The 6th Day (2000)

PG-13   |    |  Action, Mystery, Sci-Fi


The 6th Day (2000) Poster

Futuristic action about a man who meets a clone of himself and stumbles into a grand conspiracy about clones taking over the world.

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5.9/10
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  • The 6th Day (2000)
  • Robert Duvall in The 6th Day (2000)
  • Sarah Wynter in The 6th Day (2000)
  • Adam and Hank spy on the impostor. (photo credit: Rob McEwan)
  • Arnold Schwarzenegger in The 6th Day (2000)
  • Arnold Schwarzenegger in The 6th Day (2000)

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16 August 2001 | xanada73
Not Really About Cloning
This film was pushed as a dissertation on the ethical issues and social implications of cloning in the world of the near future, and most viewers seem to have interpreted it as just that. But the truth of the matter is, the aspect of human cloning isn't really the crux of this film at all: it's the 'syncorder' technology. Theoretically, we could clone a human being now, but such a process would be a threat to no one; we'd simply have a totally seperate individual with the same DNA the individual from whom he/she was cloned. The ability to 'synchord' peoples memories and personalities and implant them into the clone, however, allows the films villains to insidiously 'replace' their victims. Well, if you have a bloody syncorder, to hell with cloning! These people could already conquer the world by retrieving classified secrets from people to whom they give 'retinal scans!' Also, the existence of the syncorder implies that the information storage and retrieval systems of the human brain have been cracked. If that were the case, wouldn't people be able to build more advanced computer programs than the mindless, repetitive, doll-like imitations of SimPal Cindy and the Virtual Girlfriend?

The fact is, this world is not one of the 'near future,' because the kind of technology required to build a synchorder, let alone one as small and easy to use as the 'vision testing machine' used by this film's villainry, is not going to be available to use for a long, looong time. Since the characters ignore this, and focus almost entirely on the mundane concept of cloning, most of the important questions are not asked. Arnold's clone wonders if he is human. Well of course he's human! And the idea that he doesn't have a soul simply because he is a clone is repulsive; how about not having a soul because his memories and personality emanate from a digital information storage device?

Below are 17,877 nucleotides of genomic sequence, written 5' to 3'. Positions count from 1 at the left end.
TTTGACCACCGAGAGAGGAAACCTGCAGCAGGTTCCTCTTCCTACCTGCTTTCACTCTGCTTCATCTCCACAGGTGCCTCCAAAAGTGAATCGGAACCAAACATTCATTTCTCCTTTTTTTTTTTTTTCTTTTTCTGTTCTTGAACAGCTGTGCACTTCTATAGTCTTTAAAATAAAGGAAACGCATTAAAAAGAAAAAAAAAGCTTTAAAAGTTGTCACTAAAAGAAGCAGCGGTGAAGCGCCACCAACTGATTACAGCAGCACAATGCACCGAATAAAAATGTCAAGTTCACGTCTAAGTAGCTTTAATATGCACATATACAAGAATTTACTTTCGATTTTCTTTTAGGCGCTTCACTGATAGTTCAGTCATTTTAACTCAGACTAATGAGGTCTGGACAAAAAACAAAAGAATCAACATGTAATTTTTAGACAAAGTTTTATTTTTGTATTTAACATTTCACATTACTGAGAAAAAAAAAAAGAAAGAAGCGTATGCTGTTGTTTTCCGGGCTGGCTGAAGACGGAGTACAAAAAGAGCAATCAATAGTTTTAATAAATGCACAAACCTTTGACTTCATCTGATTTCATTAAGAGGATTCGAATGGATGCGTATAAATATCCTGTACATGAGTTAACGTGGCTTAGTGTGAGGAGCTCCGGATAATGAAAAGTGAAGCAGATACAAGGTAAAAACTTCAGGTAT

Barring this, I think that this was a good action flick embedded in a surprisingly well done science fiction film. Innovative direction, if not choreography, and the movie puts a lot of things taken for granted from Arnie's previous action films on their heads, which is fun to watch. Having to kill the same people over and over ("Yeah, yeah, we've all been killed before."), and two Arnies arguing with each other and double teaming the bad guys, for example. My only problem; Arnold is some kind of extreme sports chartered helicopter pilot; how does that explain his trademark aim, paramilitary training, and the ability to effortlessly kill people with his bare hands? We know he HAS to be able to do these things, but it still makes no sense in this case.

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